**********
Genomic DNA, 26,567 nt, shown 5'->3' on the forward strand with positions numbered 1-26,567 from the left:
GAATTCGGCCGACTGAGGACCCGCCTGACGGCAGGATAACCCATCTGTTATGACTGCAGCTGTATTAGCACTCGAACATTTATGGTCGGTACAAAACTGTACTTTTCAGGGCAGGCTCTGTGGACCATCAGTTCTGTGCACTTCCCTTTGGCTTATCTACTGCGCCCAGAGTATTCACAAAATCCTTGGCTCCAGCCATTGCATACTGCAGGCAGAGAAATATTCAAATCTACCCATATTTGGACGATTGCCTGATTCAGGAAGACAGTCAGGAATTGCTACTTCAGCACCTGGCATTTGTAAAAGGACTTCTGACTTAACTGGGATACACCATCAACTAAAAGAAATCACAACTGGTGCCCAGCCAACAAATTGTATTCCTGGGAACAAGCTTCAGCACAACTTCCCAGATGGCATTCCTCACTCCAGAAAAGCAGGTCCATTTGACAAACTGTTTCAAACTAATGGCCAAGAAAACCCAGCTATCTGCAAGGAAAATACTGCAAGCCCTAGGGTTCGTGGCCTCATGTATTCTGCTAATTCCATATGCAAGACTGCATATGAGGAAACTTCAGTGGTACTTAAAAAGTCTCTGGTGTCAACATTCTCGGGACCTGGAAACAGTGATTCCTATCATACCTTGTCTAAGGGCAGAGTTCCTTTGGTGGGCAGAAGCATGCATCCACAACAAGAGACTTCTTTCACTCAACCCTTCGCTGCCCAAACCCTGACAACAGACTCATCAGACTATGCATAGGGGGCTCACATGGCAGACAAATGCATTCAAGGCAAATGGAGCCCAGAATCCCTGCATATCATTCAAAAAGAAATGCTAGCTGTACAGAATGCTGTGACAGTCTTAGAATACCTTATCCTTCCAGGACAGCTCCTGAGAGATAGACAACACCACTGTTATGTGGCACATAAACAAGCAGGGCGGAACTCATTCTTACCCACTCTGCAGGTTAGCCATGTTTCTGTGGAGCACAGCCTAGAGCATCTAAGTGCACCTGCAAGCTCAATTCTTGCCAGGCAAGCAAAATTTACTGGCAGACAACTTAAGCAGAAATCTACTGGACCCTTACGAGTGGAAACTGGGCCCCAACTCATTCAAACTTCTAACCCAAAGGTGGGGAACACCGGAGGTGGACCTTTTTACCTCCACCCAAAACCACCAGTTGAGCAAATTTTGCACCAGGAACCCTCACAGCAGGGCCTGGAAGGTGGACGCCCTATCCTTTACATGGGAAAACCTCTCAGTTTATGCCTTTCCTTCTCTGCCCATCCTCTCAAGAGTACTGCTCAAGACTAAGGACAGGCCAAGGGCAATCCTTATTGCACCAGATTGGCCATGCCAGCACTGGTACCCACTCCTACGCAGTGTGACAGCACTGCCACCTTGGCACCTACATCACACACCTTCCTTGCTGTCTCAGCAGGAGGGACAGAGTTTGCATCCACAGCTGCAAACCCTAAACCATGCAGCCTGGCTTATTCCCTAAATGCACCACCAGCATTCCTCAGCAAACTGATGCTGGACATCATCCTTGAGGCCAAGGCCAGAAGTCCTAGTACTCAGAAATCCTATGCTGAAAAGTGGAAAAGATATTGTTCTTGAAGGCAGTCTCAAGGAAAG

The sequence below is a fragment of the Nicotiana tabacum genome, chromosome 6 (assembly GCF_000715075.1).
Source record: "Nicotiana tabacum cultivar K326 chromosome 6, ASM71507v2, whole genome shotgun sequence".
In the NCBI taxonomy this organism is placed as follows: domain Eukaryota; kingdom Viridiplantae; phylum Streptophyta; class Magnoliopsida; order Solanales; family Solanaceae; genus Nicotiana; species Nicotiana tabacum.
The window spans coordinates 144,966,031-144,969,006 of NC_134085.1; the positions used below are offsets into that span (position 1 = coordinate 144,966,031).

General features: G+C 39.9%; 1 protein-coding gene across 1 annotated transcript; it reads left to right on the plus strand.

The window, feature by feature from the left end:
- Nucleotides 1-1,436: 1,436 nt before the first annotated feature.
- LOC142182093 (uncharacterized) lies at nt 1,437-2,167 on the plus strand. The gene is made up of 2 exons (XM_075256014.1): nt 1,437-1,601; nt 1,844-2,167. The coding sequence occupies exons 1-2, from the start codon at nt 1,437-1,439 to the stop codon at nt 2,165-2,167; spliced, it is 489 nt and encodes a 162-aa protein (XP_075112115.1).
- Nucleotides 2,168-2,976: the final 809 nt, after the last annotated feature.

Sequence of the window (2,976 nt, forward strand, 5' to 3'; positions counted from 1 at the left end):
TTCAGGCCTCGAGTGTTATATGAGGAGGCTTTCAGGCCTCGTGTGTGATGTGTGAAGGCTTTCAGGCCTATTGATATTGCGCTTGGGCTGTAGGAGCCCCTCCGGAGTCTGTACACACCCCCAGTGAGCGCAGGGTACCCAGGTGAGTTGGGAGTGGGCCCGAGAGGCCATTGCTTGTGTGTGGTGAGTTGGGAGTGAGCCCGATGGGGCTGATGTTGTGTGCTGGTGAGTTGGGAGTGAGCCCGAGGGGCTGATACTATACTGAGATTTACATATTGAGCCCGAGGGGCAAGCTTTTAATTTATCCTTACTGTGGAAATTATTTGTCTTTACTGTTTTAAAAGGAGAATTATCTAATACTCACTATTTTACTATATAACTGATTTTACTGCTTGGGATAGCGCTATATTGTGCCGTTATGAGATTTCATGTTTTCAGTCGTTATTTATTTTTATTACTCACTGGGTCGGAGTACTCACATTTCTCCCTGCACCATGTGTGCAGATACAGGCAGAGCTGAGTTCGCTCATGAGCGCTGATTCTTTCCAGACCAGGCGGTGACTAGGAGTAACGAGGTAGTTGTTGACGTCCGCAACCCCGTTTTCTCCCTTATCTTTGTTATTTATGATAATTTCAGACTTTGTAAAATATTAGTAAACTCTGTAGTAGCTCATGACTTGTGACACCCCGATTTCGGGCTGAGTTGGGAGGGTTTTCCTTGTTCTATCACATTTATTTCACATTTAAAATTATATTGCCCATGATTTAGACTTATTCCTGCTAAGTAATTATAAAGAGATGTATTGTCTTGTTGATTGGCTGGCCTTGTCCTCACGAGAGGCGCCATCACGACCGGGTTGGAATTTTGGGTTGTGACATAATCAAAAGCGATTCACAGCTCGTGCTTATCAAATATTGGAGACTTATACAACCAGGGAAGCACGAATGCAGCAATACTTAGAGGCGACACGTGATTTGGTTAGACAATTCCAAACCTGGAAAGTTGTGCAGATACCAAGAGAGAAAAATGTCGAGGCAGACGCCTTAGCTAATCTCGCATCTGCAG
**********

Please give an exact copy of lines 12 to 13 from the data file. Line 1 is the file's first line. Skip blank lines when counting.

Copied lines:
Sequence of the window (2,976 nt, forward strand, 5' to 3'; positions counted from 1 at the left end):
TTCAGGCCTCGAGTGTTATATGAGGAGGCTTTCAGGCCTCGTGTGTGATGTGTGAAGGCTTTCAGGCCTATTGATATTGCGCTTGGGCTGTAGGAGCCCCTCCGGAGTCTGTACACACCCCCAGTGAGCGCAGGGTACCCAGGTGAGTTGGGAGTGGGCCCGAGAGGCCATTGCTTGTGTGTGGTGAGTTGGGAGTGAGCCCGATGGGGCTGATGTTGTGTGCTGGTGAGTTGGGAGTGAGCCCGAGGGGCTGATACTATACTGAGATTTACATATTGAGCCCGAGGGGCAAGCTTTTAATTTATCCTTACTGTGGAAATTATTTGTCTTTACTGTTTTAAAAGGAGAATTATCTAATACTCACTATTTTACTATATAACTGATTTTACTGCTTGGGATAGCGCTATATTGTGCCGTTATGAGATTTCATGTTTTCAGTCGTTATTTATTTTTATTACTCACTGGGTCGGAGTACTCACATTTCTCCCTGCACCATGTGTGCAGATACAGGCAGAGCTGAGTTCGCTCATGAGCGCTGATTCTTTCCAGACCAGGCGGTGACTAGGAGTAACGAGGTAGTTGTTGACGTCCGCAACCCCGTTTTCTCCCTTATCTTTGTTATTTATGATAATTTCAGACTTTGTAAAATATTAGTAAACTCTGTAGTAGCTCATGACTTGTGACACCCCGATTTCGGGCTGAGTTGGGAGGGTTTTCCTTGTTCTATCACATTTATTTCACATTTAAAATTATATTGCCCATGATTTAGACTTATTCCTGCTAAGTAATTATAAAGAGATGTATTGTCTTGTTGATTGGCTGGCCTTGTCCTCACGAGAGGCGCCATCACGACCGGGTTGGAATTTTGGGTTGTGACATAATCAAAAGCGATTCACAGCTCGTGCTTATCAAATATTGGAGACTTATACAACCAGGGAAGCACGAATGCAGCAATACTTAGAGGCGACACGTGATTTGGTTAGACAATTCCAAACCTGGAAAGTTGTGCAGATACCAAGAGAGAAAAATGTCGAGGCAGACGCCTTAGCTAATCTCGCATCTGCAG